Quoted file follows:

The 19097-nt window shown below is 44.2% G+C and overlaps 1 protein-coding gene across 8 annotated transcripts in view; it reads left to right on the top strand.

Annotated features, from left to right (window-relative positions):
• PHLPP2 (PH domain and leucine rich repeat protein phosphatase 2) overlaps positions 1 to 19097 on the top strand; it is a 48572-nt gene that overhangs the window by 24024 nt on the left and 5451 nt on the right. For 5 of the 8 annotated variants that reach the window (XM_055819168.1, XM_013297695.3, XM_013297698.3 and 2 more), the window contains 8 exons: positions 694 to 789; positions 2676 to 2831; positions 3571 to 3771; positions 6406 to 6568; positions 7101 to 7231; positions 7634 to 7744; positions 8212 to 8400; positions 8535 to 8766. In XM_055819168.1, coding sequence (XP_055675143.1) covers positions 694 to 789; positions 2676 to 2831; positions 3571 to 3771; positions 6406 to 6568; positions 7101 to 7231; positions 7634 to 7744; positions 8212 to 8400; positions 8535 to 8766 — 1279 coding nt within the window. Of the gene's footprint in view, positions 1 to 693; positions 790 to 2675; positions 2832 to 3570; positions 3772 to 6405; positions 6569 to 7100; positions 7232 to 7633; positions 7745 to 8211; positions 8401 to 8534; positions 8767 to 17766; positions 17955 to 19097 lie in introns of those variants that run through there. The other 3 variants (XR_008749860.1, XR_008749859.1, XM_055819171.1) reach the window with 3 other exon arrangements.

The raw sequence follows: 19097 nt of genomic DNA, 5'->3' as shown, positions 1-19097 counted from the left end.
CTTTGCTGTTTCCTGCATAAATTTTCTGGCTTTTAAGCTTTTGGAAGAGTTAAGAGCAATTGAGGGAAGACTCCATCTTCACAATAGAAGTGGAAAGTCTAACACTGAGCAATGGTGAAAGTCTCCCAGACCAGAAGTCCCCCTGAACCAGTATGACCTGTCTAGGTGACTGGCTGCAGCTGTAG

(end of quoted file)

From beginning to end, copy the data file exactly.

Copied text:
The 19097-nt window shown below is 44.2% G+C and overlaps 1 protein-coding gene across 8 annotated transcripts in view; it reads left to right on the top strand.

Annotated features, from left to right (window-relative positions):
• PHLPP2 (PH domain and leucine rich repeat protein phosphatase 2) overlaps positions 1 to 19097 on the top strand; it is a 48572-nt gene that overhangs the window by 24024 nt on the left and 5451 nt on the right. For 5 of the 8 annotated variants that reach the window (XM_055819168.1, XM_013297695.3, XM_013297698.3 and 2 more), the window contains 8 exons: positions 694 to 789; positions 2676 to 2831; positions 3571 to 3771; positions 6406 to 6568; positions 7101 to 7231; positions 7634 to 7744; positions 8212 to 8400; positions 8535 to 8766. In XM_055819168.1, coding sequence (XP_055675143.1) covers positions 694 to 789; positions 2676 to 2831; positions 3571 to 3771; positions 6406 to 6568; positions 7101 to 7231; positions 7634 to 7744; positions 8212 to 8400; positions 8535 to 8766 — 1279 coding nt within the window. Of the gene's footprint in view, positions 1 to 693; positions 790 to 2675; positions 2832 to 3570; positions 3772 to 6405; positions 6569 to 7100; positions 7232 to 7633; positions 7745 to 8211; positions 8401 to 8534; positions 8767 to 17766; positions 17955 to 19097 lie in introns of those variants that run through there. The other 3 variants (XR_008749860.1, XR_008749859.1, XM_055819171.1) reach the window with 3 other exon arrangements.

The raw sequence follows: 19097 nt of genomic DNA, 5'->3' as shown, positions 1-19097 counted from the left end.
CTTTGCTGTTTCCTGCATAAATTTTCTGGCTTTTAAGCTTTTGGAAGAGTTAAGAGCAATTGAGGGAAGACTCCATCTTCACAATAGAAGTGGAAAGTCTAACACTGAGCAATGGTGAAAGTCTCCCAGACCAGAAGTCCCCCTGAACCAGTATGACCTGTCTAGGTGACTGGCTGCAGCTGTAG